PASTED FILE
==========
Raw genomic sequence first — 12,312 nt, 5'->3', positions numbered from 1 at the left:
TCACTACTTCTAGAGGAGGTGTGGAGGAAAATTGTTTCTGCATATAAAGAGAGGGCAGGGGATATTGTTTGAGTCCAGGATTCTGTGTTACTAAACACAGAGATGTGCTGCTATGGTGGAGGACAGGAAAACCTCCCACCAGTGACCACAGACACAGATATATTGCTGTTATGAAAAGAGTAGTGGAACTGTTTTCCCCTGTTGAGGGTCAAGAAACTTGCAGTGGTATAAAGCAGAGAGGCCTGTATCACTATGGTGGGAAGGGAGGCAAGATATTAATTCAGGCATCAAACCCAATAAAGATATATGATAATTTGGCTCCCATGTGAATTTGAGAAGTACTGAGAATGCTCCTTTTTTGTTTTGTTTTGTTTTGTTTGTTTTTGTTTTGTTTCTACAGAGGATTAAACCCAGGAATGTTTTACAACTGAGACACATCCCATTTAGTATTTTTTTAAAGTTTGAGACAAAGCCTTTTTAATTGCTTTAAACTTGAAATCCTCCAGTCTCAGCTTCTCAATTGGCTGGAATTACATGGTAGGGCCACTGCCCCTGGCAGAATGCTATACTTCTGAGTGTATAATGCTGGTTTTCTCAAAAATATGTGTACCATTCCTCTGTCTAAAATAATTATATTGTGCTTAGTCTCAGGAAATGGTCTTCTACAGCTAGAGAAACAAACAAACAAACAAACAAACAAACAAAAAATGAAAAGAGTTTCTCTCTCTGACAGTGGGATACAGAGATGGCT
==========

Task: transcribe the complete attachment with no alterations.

Raw genomic sequence first — 12,312 nt, 5'->3', positions numbered from 1 at the left:
TCACTACTTCTAGAGGAGGTGTGGAGGAAAATTGTTTCTGCATATAAAGAGAGGGCAGGGGATATTGTTTGAGTCCAGGATTCTGTGTTACTAAACACAGAGATGTGCTGCTATGGTGGAGGACAGGAAAACCTCCCACCAGTGACCACAGACACAGATATATTGCTGTTATGAAAAGAGTAGTGGAACTGTTTTCCCCTGTTGAGGGTCAAGAAACTTGCAGTGGTATAAAGCAGAGAGGCCTGTATCACTATGGTGGGAAGGGAGGCAAGATATTAATTCAGGCATCAAACCCAATAAAGATATATGATAATTTGGCTCCCATGTGAATTTGAGAAGTACTGAGAATGCTCCTTTTTTGTTTTGTTTTGTTTTGTTTGTTTTTGTTTTGTTTCTACAGAGGATTAAACCCAGGAATGTTTTACAACTGAGACACATCCCATTTAGTATTTTTTTAAAGTTTGAGACAAAGCCTTTTTAATTGCTTTAAACTTGAAATCCTCCAGTCTCAGCTTCTCAATTGGCTGGAATTACATGGTAGGGCCACTGCCCCTGGCAGAATGCTATACTTCTGAGTGTATAATGCTGGTTTTCTCAAAAATATGTGTACCATTCCTCTGTCTAAAATAATTATATTGTGCTTAGTCTCAGGAAATGGTCTTCTACAGCTAGAGAAACAAACAAACAAACAAACAAACAAACAAAAAATGAAAAGAGTTTCTCTCTCTGACAGTGGGATACAGAGATGGCT